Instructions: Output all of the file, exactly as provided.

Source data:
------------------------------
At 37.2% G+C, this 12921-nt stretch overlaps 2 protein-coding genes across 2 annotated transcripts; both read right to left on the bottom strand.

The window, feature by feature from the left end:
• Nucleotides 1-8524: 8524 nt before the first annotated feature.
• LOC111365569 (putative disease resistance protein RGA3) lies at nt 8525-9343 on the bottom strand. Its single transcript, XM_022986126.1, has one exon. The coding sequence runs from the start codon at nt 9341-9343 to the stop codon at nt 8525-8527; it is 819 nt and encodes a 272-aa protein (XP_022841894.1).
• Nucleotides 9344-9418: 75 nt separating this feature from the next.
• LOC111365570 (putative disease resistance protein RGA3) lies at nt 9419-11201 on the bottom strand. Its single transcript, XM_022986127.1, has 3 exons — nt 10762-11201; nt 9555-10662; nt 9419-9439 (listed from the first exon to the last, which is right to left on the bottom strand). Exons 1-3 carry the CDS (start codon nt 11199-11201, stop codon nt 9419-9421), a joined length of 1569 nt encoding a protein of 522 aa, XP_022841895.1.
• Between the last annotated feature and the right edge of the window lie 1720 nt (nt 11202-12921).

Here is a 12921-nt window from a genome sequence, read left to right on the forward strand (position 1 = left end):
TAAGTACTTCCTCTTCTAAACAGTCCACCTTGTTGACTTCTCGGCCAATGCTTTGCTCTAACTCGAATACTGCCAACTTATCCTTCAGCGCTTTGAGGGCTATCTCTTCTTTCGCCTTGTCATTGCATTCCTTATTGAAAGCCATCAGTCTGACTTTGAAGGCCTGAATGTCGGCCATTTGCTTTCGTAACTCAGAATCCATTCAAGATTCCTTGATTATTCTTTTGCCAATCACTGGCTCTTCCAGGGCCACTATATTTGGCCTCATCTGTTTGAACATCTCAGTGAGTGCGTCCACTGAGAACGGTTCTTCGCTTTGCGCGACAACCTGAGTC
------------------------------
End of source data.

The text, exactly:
At 37.2% G+C, this 12921-nt stretch overlaps 2 protein-coding genes across 2 annotated transcripts; both read right to left on the bottom strand.

The window, feature by feature from the left end:
• Nucleotides 1-8524: 8524 nt before the first annotated feature.
• LOC111365569 (putative disease resistance protein RGA3) lies at nt 8525-9343 on the bottom strand. Its single transcript, XM_022986126.1, has one exon. The coding sequence runs from the start codon at nt 9341-9343 to the stop codon at nt 8525-8527; it is 819 nt and encodes a 272-aa protein (XP_022841894.1).
• Nucleotides 9344-9418: 75 nt separating this feature from the next.
• LOC111365570 (putative disease resistance protein RGA3) lies at nt 9419-11201 on the bottom strand. Its single transcript, XM_022986127.1, has 3 exons — nt 10762-11201; nt 9555-10662; nt 9419-9439 (listed from the first exon to the last, which is right to left on the bottom strand). Exons 1-3 carry the CDS (start codon nt 11199-11201, stop codon nt 9419-9421), a joined length of 1569 nt encoding a protein of 522 aa, XP_022841895.1.
• Between the last annotated feature and the right edge of the window lie 1720 nt (nt 11202-12921).

Here is a 12921-nt window from a genome sequence, read left to right on the forward strand (position 1 = left end):
TAAGTACTTCCTCTTCTAAACAGTCCACCTTGTTGACTTCTCGGCCAATGCTTTGCTCTAACTCGAATACTGCCAACTTATCCTTCAGCGCTTTGAGGGCTATCTCTTCTTTCGCCTTGTCATTGCATTCCTTATTGAAAGCCATCAGTCTGACTTTGAAGGCCTGAATGTCGGCCATTTGCTTTCGTAACTCAGAATCCATTCAAGATTCCTTGATTATTCTTTTGCCAATCACTGGCTCTTCCAGGGCCACTATATTTGGCCTCATCTGTTTGAACATCTCAGTGAGTGCGTCCACTGAGAACGGTTCTTCGCTTTGCGCGACAACCTGAGTC